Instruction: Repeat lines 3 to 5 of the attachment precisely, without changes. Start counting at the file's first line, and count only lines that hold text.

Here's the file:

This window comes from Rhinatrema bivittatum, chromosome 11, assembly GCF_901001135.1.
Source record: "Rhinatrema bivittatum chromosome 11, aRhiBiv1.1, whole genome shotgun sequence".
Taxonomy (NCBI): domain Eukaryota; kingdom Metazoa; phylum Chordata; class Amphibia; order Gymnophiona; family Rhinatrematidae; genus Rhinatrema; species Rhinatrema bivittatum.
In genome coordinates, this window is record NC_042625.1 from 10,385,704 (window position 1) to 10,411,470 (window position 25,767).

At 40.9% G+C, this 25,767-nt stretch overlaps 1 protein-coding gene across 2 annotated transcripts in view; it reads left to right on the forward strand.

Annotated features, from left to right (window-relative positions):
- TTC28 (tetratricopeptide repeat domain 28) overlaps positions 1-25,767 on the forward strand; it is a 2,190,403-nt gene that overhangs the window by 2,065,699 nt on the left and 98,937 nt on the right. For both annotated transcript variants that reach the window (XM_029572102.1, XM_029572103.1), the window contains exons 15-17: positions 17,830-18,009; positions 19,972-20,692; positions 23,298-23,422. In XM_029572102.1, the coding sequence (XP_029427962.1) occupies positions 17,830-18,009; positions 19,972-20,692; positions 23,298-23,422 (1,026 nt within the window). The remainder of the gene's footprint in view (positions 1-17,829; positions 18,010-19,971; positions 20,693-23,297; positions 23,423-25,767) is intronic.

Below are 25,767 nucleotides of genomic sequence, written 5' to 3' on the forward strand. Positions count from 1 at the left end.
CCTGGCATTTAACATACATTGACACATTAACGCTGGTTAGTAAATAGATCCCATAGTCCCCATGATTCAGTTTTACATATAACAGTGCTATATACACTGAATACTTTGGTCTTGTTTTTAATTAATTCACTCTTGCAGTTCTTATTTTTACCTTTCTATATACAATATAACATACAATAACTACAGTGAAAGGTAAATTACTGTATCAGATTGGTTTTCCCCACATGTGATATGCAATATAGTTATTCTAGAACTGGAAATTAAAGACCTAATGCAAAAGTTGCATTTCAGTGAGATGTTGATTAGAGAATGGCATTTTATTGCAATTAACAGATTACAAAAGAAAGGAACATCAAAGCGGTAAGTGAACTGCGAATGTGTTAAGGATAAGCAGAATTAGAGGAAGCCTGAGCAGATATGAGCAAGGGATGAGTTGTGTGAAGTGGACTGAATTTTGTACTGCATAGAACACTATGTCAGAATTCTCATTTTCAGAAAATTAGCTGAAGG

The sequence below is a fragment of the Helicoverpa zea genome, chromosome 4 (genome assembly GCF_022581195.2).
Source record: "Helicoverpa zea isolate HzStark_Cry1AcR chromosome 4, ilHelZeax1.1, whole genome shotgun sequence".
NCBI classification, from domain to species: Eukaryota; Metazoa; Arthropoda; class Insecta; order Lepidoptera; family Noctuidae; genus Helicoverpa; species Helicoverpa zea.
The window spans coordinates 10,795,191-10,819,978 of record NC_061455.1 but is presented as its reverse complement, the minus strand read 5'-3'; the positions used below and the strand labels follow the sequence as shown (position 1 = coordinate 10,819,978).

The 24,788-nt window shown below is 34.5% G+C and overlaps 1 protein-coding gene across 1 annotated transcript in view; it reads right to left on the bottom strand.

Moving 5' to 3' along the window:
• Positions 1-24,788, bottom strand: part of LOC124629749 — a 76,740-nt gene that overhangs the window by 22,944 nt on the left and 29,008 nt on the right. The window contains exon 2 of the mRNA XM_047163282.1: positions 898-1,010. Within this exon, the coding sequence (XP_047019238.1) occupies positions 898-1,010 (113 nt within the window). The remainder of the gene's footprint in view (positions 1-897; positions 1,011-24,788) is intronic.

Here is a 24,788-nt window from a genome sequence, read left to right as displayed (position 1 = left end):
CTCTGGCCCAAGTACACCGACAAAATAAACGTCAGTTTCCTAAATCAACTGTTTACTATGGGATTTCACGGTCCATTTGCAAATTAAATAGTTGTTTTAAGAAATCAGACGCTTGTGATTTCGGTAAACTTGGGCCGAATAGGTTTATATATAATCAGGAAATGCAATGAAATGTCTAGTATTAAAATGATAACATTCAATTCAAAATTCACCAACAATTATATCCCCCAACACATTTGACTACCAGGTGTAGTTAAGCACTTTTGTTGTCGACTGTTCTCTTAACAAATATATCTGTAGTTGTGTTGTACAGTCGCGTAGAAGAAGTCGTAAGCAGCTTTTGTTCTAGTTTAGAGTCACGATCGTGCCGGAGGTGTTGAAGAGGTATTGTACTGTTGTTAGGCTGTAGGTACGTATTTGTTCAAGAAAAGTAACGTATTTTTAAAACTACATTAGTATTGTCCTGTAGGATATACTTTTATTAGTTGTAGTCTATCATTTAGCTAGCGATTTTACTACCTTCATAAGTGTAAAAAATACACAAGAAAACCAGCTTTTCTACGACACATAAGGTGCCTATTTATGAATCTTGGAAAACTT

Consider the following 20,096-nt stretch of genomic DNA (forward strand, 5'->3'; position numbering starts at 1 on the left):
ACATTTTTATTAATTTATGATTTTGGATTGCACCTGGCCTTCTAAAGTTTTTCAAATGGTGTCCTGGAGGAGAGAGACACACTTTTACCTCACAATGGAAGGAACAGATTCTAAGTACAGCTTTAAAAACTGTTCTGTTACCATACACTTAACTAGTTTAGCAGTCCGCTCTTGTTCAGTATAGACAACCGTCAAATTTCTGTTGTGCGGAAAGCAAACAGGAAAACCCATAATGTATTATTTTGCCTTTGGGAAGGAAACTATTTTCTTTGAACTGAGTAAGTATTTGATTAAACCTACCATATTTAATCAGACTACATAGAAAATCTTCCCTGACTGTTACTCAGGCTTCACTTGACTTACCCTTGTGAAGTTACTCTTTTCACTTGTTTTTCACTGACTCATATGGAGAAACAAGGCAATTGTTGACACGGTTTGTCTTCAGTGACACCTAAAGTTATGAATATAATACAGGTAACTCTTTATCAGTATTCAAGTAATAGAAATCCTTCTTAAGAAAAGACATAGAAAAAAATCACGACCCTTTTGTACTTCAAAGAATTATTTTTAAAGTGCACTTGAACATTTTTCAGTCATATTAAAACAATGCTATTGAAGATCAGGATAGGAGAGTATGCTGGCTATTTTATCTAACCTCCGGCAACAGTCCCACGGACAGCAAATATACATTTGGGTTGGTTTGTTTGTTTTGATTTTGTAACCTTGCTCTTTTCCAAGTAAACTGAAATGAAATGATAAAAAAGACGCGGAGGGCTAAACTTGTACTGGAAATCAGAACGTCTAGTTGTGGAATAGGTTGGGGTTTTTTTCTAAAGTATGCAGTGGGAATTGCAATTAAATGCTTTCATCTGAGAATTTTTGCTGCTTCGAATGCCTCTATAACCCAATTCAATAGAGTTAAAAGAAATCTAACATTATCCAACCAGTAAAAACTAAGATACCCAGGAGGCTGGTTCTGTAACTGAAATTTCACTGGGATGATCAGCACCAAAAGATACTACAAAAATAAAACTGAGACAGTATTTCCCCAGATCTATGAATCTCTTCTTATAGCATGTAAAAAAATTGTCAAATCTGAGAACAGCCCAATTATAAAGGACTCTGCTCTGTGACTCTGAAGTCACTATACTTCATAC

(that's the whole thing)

Taxonomy (NCBI): domain Eukaryota; kingdom Metazoa; phylum Chordata; class Amphibia; order Gymnophiona; family Rhinatrematidae; genus Rhinatrema; species Rhinatrema bivittatum.
In genome coordinates, this window is record NC_042625.1 from 10,385,704 (window position 1) to 10,411,470 (window position 25,767).

At 40.9% G+C, this 25,767-nt stretch overlaps 1 protein-coding gene across 2 annotated transcripts in view; it reads left to right on the forward strand.